All the meanings and expressions of the Portuguese verb dar. 

If you are learning Portuguese, I am sure you have encountered the verb dar. It is one of the most common Portuguese verbs. Your teacher has probably told you it means “to give”, which it does… sometimes. 

Out of all Portuguese verbs, dar is probably the one with the most meanings and uses. This blog post breaks down all the expressions. 

Keep reading to improve your Portuguese grammar and finally understand how to use this difficult verb. 

  1. How to conjugate the verb dar in Portuguese

The verb dar is part of the Portuguese irregular verbs. This means that although it is one of the -ar verbs, it does not follow the usual conjugation patterns. Here are the most common conjugations of the verb dar. 

Presente do indicativo Passado Pretérito Simples Imperfeito Conjuntivo Presente
Eu dou Eu dei Eu dava Eu dê 
Tu dás Tu deste Tu davas Tu dês
Ele
Ela dá
Você
Ele 
Ela deu
Você
Ele 
Ela dava
Você
Ele 
Ela dê
Você
Nós damos Nós demos Nós dávamos  Nós dêmos
Eles
Elas dão
Vocês
Eles
Elas deram
Vocês
Eles
Elas davam
Vocês
Eles 
Elas dêem
Vocês

Need a refresher on the Portuguese conjugations? Check these out!

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    1. Common Expressions and Meanings of the Verb Dar in Portuguese.  

    1. Dar a

This is the one you probably already know. Dar followed by the preposition a means to give

It follows the structure: dar algo (something) a alguém (someone).

Dei chocolates ao João e ele nem os comeu!
I gave chocolates to João and he didn’t even eat them!

    1. Dar para

The verb dar with the preposition para expresses the idea of to be good for or to be enough for

Este bolo não dá para oito pessoas, é muito pequeno!
This cake is not enough for eight people, it’s too small!

O quê? Este computador dá para fazer isso tudo?
What? You can do all of this with this computer? (This computer is “good to” do all of this)

    1. Dar em

Dar em doesn’t have a proper English translation. However, it is similar to “end up”, “end in” or “become”. It expresses the result of an event, and it is usually followed by a noun. 

Esta situação vai dar em catástrofe… 
This situation is going to end in a disaster…

    1. Dar

The Portuguese verb dar by itself, pretty much translates to “work” in the sense of functioning properly. 

Epá! O meu telemóvel não dá…
Argh! My phone is not working…

    1. Dar com

The expression Dar com means to notice, to come across. 

Dei com muitas coisas tuas quando arrumei o quarto. 
I came across a lot of your things when I tidied the bedroom. 

    1. Dar uma mão

Here is a Portuguese idiom that works just like English. Dar uma mão simply means to give a hand, to help someone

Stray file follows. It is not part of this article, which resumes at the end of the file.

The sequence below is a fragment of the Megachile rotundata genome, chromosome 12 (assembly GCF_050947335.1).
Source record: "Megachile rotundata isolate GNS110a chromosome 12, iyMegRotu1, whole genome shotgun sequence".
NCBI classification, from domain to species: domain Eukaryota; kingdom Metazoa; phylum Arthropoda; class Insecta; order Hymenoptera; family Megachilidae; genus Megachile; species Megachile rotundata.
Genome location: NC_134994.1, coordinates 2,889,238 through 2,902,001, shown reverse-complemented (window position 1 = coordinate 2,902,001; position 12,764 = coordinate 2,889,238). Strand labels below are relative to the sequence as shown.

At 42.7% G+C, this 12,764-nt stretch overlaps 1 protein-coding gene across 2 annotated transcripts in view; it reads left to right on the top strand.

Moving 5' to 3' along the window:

Vou mudar de casa este fim de semana, consegues me dar uma mão?
I’m going to move houses this weekend, can you give me a hand? 

    1. Dar conta de e dar-se conta de

Dar-se conta que in Portuguese means to realise while dar conta de (not reflexive!) translates to to manage to do, to finish on time, to take care of.  

Dei-me conta do problema. 
I realised the problem / I realised there’s a problem. 

Deste conta do trabalho que te enviei?
Did you take care of the problem I sent you you?

    1. Dar um passeio

In Portuguese, we don’t take a walk but instead we give a walk. You can use dar um passeio just like caminhar or passear

Vamos dar um passeio? Preciso de ar fresco!
Should we go for a walk? I need fresh air!

    1. Dar parabéns

To wish a happy birthday or to congratulate in Portuguese are both dar parabéns

Quase me esqueci de dar parabéns à Joana!
I almost forgot to wish Joana a happy birthday!

    1. Dar-se bem/mal

To get along in Portuguese is a reflective verb, dar-se. It is usually followed by the adverbs bem or mal. The preposition used is com

Dás-te bem com a tua irmã?
Do you get along with your sister?

    1. Dar-se por vencido

By now you’ve probably noticed that even the Portuguese reflexive verb dar-se has very different meanings. Well, here’s another one!

Dar-se por vencido means to admit defeat

Está bem. Dou-me por vencido. Escolhe tu onde comemos!
Okay. I admit defeat. You choose where we eat!

  1.  

    1. Dar-se o trabalho

Dar-se o trabalho (we also hear dar-se ao trabalho) roughly translates to bother. 

Nem te deste o trabalho de limpar a casa!
You didn’t even bother cleaning the house!

    1. Dar trabalho 

Although it looks very similar to the previous example, dar trabalho does not mean the same as dar-se o trabalho

Dar trabalho is used to describe something that requires a lot of effort, that basically makes you work hard for it. 

Mudar de casa dá muito trabalho, estou sem vontade!
Moving houses is a lot of effort, I can’t be bothered. 

    1. Dar à luz

This one always surprises my students. Dar à luz means to give birth in Portuguese. 

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